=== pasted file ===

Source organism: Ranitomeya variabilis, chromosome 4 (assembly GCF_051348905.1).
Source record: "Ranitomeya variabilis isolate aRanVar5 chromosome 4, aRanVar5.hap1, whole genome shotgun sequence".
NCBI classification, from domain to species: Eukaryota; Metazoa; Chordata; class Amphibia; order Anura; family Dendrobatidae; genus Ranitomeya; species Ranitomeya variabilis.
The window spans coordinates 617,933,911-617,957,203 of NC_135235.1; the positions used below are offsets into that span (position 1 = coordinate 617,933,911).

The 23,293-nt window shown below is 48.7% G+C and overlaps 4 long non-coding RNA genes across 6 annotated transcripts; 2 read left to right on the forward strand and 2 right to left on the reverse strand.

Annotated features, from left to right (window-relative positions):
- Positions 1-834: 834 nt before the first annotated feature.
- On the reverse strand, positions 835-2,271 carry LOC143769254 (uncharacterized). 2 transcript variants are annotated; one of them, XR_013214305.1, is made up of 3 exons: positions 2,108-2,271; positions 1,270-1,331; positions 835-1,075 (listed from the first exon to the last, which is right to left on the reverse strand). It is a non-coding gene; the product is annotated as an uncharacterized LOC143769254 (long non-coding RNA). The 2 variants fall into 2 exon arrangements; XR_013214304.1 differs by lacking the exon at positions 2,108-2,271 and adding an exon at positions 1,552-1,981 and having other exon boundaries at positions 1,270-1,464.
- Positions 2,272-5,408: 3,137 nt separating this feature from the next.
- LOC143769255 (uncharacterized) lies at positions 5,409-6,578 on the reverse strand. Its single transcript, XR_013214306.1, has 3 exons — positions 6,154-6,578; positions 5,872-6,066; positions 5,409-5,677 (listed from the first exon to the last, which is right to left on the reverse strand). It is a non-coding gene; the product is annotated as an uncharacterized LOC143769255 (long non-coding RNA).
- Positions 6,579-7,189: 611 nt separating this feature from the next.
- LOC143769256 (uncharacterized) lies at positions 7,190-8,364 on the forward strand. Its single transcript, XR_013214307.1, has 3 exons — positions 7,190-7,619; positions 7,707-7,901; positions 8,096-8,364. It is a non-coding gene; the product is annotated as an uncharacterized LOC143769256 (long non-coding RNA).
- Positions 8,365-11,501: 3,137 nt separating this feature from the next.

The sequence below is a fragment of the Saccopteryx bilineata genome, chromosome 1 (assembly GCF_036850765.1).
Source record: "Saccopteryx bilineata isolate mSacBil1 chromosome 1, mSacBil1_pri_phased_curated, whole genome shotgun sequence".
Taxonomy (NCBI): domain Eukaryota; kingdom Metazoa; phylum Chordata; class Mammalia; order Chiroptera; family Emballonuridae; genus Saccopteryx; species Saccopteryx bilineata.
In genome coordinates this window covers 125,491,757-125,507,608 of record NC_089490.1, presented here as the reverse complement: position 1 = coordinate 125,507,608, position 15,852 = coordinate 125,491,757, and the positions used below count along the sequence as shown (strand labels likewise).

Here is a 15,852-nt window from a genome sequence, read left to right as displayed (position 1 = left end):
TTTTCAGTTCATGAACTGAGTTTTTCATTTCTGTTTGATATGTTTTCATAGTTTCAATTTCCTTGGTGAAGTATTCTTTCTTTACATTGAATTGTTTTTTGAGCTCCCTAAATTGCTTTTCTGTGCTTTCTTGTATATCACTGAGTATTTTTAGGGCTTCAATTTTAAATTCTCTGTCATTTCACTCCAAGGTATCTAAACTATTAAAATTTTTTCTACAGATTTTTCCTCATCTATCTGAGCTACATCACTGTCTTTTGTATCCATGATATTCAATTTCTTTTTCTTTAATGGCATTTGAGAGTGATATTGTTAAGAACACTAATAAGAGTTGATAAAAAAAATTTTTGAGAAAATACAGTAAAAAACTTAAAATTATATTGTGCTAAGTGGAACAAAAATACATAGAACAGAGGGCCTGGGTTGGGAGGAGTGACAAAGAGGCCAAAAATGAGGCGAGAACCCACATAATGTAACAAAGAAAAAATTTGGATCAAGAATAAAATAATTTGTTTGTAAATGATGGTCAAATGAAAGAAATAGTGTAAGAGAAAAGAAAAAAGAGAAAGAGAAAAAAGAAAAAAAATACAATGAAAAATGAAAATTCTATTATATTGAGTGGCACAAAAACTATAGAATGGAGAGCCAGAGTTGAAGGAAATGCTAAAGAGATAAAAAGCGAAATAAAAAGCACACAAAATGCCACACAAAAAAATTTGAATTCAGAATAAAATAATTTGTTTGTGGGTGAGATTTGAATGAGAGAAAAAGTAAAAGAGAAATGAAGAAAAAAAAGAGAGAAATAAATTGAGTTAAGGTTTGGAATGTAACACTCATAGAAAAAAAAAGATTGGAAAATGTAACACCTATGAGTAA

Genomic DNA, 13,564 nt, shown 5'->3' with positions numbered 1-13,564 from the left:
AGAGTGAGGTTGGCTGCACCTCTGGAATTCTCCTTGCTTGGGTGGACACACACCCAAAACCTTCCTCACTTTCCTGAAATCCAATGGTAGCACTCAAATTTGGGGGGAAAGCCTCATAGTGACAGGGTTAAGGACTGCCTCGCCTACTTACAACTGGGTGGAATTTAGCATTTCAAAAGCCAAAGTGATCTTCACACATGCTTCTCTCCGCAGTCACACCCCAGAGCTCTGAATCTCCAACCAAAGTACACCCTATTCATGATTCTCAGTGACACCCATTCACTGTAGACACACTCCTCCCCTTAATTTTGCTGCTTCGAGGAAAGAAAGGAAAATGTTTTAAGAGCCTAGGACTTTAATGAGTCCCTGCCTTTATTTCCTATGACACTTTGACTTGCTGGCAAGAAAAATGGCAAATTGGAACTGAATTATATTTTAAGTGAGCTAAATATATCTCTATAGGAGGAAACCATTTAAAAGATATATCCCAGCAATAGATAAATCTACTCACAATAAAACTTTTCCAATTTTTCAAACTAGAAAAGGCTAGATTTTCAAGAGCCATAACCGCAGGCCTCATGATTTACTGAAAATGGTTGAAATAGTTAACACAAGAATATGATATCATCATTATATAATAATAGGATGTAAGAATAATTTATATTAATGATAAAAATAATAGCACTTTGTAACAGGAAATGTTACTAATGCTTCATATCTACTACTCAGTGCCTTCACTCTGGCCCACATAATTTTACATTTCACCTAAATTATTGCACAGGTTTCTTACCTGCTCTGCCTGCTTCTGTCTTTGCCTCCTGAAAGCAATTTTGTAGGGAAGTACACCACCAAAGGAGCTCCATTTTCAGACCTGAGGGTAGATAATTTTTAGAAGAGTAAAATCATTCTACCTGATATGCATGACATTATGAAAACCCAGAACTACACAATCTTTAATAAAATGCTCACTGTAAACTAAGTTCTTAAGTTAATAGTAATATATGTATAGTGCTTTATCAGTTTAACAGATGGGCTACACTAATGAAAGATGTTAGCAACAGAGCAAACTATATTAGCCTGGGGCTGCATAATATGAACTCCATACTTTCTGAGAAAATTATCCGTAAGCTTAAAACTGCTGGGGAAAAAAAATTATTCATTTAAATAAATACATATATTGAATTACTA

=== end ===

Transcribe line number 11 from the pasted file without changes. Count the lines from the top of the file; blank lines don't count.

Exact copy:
- Positions 6,579-7,189: 611 nt separating this feature from the next.